Pt. Parmanand Katara v Union of India
DATE OF ORDER:
28 August 1989
Hon’ble Justice Ranganath Misra
Petitioner (s): Pandit Parmanand Katara
Respondent (s): The Indian Medical Association, the Medical Council of India, and the Secretary of the Union of India's Ministry of Health and Family Welfare
Pt. Parmanand Katara v. Union of India is a case that deals with the constitutional rights to life and personal liberty as well as public interest litigation (PIL). It covers the crucial subject of providing immediate medical help to victims of traffic accidents, underlining the responsibility of the State and society to protect this fundamental right.
The Constitution of India, 1950
- Article 32: Remedies for enforcement of rights conferred by this Part
(1) The right to move the Supreme Court by appropriate proceedings for the enforcement of the rights conferred by this Part is guaranteed.
(2) The Supreme Court shall have power to issue directions or orders or writs, including writs in the nature of habeas corpus, mandamus, prohibition, quo warranto and certiorari, whichever may be appropriate, for the enforcement of any of the rights conferred by this Part.
- Article 21: Protection of life and Personal liberty- No person shall be deprived of his life or personal liberty except according to the procedure established by law.
Medical Ethics Code, 1970
- Clause 10: Obligation to the sick- A physician must constantly be ready to answer to cries from the sick and injured, but he must also be conscious of the importance of his mission and the obligation he bears in carrying out his ministerial responsibilities. He must always remember that the wellbeing and lives of individuals under his care are on the line. Humanity and the illustrious traditions of the profession are served by this.
- Clause 13: the patient must not be neglected- A physician is free to decide who he will treat. However, he must provide aid when it is needed urgently or when a reasonable majority of the public expects it. Once a case has been taken on, the doctor must not abandon the patient and must not leave the case without providing the patient, his family, or his responsible friends enough warning so that they may find another medical professional to take over.
Code of Criminal Procedure, 1973
- Section 161: Examination of the Witness by Police- (1) Any police officer conducting an investigation in accordance with this Chapter, or any police officer not below the rank that the State Government may, by general or special order, prescribe in this regard, acting on the officer's request, may question orally any person ostensibly familiar with the facts and circumstances of the case.
- Supreme Court advocate and human rights defender Pandit Parmanand Katara filed a Public Interest Litigation (PIL) under Article 32 of the Constitution asking the UOI for guidance on the concerning issue of governmental and legal formalities that obstruct the medical treatment of injured victims.
- In a piece headed "Law helps the injured to die," which was printed in the Hindustan Times, the petitioner attached the writ petition. According to the article, a scooterist was struck and killed by a fast automobile.
- After spotting the scooterist who was heavily bleeding, a passing motorist scooped him up and drove him to the hospital. The physicians instructed the man to transport the injured person to a separate hospital 20 kilometres away that was allowed to handle medicolegal matters after they refused to treat the injured person.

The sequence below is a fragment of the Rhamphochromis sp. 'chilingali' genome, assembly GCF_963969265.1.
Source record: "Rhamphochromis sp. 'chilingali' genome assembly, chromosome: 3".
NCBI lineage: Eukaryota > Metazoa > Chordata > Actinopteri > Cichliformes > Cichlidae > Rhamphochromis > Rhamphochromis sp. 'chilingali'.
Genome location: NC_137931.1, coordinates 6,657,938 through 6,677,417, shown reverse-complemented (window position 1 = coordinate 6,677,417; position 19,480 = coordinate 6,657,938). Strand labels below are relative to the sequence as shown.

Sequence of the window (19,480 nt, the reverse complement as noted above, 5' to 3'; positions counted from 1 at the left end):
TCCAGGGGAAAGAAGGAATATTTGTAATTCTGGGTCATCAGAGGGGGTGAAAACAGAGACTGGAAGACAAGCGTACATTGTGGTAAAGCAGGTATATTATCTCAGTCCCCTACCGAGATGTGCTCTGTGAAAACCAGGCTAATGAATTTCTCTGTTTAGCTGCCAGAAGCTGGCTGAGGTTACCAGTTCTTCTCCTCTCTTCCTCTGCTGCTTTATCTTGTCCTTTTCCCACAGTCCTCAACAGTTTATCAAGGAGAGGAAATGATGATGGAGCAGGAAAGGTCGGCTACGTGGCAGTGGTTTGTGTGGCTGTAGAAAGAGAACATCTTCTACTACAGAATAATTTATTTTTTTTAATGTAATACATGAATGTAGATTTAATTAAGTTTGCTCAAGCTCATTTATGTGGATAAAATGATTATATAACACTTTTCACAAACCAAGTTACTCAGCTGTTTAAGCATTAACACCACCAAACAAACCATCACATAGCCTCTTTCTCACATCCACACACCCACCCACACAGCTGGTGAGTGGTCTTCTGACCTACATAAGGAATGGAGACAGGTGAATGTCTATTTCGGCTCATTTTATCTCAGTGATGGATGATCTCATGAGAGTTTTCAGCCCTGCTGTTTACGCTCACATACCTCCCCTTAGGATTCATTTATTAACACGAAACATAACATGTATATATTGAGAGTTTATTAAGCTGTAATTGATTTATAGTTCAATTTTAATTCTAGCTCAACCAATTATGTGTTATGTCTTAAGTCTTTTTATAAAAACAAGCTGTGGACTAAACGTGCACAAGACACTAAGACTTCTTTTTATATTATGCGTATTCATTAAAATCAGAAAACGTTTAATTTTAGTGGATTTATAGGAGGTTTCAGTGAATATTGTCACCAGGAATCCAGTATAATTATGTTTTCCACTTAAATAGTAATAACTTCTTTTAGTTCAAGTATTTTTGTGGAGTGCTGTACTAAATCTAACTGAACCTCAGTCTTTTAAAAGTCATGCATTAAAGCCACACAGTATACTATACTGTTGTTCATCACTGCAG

- The good Samaritan carried the wounded and wasted no time in making his way to the other hospital, but the victim passed away from his injuries before he got there. Due to this incidence, Pt. Parmanand Katara (the petitioner) felt obligated to act against the hospital's and physicians' irresponsible attitude.
- The petitioner has asked the Supreme Court to order the Union of India to immediately attend to every injured person who has been taken to a hospital and needs emergency care and to provide that person with the medical care necessary to preserve his or her life. To prevent any irresponsible deaths, the criminal law process might be finished along with other legal requirements. Nevertheless, proper compensation should be acceptable in the event of any such negligence.
- Does the right to timely medical attention—guaranteed by Article 21 of the Indian Constitution—include the right to life and the right to personal liberty, particularly in the event of a car accident?
- Can public interest litigation (PIL) be used to address the social problem of providing accident victims with prompt medical attention?
ARGUMENTS ADVANCED BY THE APPELLANT
- According to the petitioner's counsel, the Code of Medical Ethics’ 1970 clauses 10 and 13 express the obligation placed on medical professionals to provide the best care possible to individuals who have been hurt while abdicating their responsibility to practice medicine.
- The counsel stressed that the medical council itself expects the doctors to carry out their obligations intentionally and without carelessness, with the goal of keeping the accident victim alive as a top priority. Additionally, the Medical Ethics Code of 1970 and other laws like the Criminal Procedure Code of 1973 did not prohibit medical authorities and practitioners from providing medical assistance prior to the completion of all legal requirements.
- The counsel argued that a PIL was a suitable method of bringing this matter before the judiciary because it related to the general welfare and interest of the people.
- Lastly, the counsel argued that the Union of India must issue directives requiring that every injured person brought to a hospital for emergency care be attended immediately, receive medical assistance to preserve their life, and have all legal formalities and criminal law procedures dealt with later in order to prevent the patient's negligent death. Furthermore, the victim or his family should get the proper compensation in the event of any negligence on the part of the medical authorities.